The Lantern from 2013
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New China, New Church, New World
Now that the spacecraft Chang'e 3 has successfully touched down on the moon's surface, China can add a lunar landing to its list of stunning achievements in the past three decades. These achievements among them the most spectacular Olympic Games opening ceremony in history, the lifting of hundreds of millions of people out of poverty and the migration of hundreds more millions from the countryside to the cities stand out as exclamation points in the fast-paced narrative of China's transformation. At once breathtaking and disorienting, the making of what TIME magazine decades ago called "The New, New China" has transformed not only a nation but also its place in the world at large.
A remarkable article appeared in the Global Times (the English-language mouthpiece of the authoritative People's Daily) on October 10 that openly acknowledged the division between China's official Three Self Church and the unofficial church and suggested that the authorities are trying to bridge the gap between official and underground believers that has seemed irreconcilable for a generation.
Last summer's crash of an Asiana jetliner in San Francisco shocked and saddened many in China. More than a hundred of the passengers were Chinese high school students enroute to a summer camp in California. The unfortunate tragedy also shone a spotlight on a growing trend of Chinese youth studying in US high schools. By one estimate 25,000 Chinese high schoolers are currently in private schools in the United States.
In an historic gathering at the end of June, some 100 church leaders from China joined with their counterparts from around Asia and beyond for the Asian Church Leaders Forum, held in Seoul, Korea. This conference was particularly meaningful in that most of these leaders had planned to attend the 2010 Lausanne Congress in Cape Town, South Africa, but at the last minute were prevented from leaving China. Nearly three years later, their vision of being able to take their "seat at the table" with other leaders from around the globe became a reality.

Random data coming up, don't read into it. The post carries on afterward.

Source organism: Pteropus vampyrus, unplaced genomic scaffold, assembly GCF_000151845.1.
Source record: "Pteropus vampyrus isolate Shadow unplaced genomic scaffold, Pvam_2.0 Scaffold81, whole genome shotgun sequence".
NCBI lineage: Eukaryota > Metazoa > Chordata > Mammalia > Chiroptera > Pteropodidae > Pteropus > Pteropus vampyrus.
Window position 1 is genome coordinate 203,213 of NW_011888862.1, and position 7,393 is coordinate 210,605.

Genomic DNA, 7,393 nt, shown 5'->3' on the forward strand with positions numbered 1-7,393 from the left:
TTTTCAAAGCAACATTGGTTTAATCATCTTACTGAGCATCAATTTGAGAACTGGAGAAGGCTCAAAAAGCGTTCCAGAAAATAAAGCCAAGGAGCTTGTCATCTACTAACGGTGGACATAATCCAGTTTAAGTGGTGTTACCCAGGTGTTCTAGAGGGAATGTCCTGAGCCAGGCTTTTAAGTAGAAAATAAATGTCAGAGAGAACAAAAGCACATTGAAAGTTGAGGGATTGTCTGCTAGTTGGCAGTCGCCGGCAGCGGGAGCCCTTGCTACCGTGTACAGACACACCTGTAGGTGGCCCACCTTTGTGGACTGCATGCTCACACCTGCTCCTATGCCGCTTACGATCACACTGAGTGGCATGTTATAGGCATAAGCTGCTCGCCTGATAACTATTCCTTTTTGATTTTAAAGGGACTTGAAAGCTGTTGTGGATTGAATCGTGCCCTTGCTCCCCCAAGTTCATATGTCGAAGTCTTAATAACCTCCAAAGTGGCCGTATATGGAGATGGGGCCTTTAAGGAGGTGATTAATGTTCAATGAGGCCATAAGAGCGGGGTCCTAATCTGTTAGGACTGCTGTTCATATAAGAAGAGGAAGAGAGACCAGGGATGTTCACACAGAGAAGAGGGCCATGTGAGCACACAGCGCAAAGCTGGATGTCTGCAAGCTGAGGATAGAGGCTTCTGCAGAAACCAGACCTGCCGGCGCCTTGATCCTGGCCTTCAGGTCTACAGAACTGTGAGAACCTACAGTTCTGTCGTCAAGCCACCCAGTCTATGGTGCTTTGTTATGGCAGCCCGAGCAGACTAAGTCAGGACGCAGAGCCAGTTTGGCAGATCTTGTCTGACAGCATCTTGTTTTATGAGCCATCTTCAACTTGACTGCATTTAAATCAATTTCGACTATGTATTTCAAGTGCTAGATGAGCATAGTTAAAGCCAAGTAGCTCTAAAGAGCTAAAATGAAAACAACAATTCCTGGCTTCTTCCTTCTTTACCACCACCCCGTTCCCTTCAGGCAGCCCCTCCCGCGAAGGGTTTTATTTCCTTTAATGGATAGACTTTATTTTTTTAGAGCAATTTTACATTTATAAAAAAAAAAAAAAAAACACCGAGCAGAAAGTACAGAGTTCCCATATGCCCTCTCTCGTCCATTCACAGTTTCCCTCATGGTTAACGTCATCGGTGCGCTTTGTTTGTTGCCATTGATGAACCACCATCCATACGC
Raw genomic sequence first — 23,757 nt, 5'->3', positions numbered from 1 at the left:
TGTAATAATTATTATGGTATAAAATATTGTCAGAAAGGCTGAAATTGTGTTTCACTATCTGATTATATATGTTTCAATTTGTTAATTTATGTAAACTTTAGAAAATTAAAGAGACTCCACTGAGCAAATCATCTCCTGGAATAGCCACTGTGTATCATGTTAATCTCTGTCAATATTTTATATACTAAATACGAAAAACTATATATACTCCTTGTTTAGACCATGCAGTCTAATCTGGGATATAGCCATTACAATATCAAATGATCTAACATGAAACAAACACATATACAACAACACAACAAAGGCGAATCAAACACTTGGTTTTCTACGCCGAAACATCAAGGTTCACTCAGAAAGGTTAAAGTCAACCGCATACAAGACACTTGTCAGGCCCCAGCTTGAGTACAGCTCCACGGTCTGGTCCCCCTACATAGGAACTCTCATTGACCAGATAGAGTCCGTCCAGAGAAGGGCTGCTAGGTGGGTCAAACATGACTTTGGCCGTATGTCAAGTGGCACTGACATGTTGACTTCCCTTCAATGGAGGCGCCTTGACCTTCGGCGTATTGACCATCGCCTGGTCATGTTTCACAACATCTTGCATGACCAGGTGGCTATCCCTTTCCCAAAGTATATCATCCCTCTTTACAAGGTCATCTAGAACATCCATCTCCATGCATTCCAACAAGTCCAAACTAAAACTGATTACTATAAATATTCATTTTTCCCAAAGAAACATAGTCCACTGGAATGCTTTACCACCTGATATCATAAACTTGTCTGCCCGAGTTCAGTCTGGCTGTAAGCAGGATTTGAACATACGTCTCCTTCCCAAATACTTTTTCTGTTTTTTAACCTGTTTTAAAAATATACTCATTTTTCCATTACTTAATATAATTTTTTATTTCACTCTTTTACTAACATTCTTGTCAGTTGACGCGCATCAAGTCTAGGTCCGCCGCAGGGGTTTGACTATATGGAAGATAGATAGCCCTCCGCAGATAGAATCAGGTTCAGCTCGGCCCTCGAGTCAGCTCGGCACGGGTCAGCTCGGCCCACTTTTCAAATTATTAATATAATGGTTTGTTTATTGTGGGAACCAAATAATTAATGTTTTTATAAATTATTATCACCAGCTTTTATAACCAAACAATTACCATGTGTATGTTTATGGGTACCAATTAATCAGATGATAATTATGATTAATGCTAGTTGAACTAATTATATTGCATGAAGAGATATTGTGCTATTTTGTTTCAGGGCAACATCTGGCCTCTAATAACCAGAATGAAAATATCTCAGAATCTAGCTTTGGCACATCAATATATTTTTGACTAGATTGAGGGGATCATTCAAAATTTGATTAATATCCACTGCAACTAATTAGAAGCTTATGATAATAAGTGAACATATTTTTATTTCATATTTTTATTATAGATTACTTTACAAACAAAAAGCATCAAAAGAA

Anyone who has been involved in China over the past 30 years can complete the sentence "When I first came to China " with a vividperhaps even harrowingaccount of what China was like in the past. The readily observable changes in day-to-day living that have come about from rapid development and economic growth are phenomenal and at times unsettling. Those newly arrived in China are often surprised at what they find and realize that the reading they have done or the orientation classes they have taken in preparation for living and working in China have not kept up with the pace of development in China.
On June 4, ChinaSource conducted an online webinar entitled "Socially Speaking," in which we gave participants a behind the scenes look at how ChinaSource is utilizing the internet and social media to engage the Christian community around critical issues facing China. In this edition of the Lantern, we would like to share some of that content with you.
In 2008, the tainted milk scandal broke in China. Melamine was being added to locally produced milk products to increase the apparent protein content of the milk. More protein, better for your kids, right? Wrong. When added to food products, melamine can cause kidney stones and kidney failure. Melamine-laced milk caused the death of six infants and made approximately 300,000 children ill, 54,000 required hospitalization. The very thing parents bought to nurture their children was a danger to their health.
In recent years we have rejoiced to hear that the church in China is responding to the Great Commission and sending workers into the harvest fields, both at home in China and beyond China's borders. Most often we hear of the Back to Jerusalem (BTJ) movement with its inspiring call for the Chinese to bring the gospel full circle back to its origins. Yet there is much more involved than a simple trajectory through the Middle East to Jerusalem.
Persecution in China a lightning rod for pundits of every persuasion and a topic of vital importance to Christians who grieve for the sufferings of their brothers and sisters. A recent report by China Aid citing an increased number of incidents of persecution in 2012 and claiming that the Chinese government has embarked on a planned effort to eradicate the house churches in China by 2025 is being widely reported in the news. Headlines such as "How China Plans to Wipe Out House Churches" are grabbing attention and painting a bleak picture for China's Christians.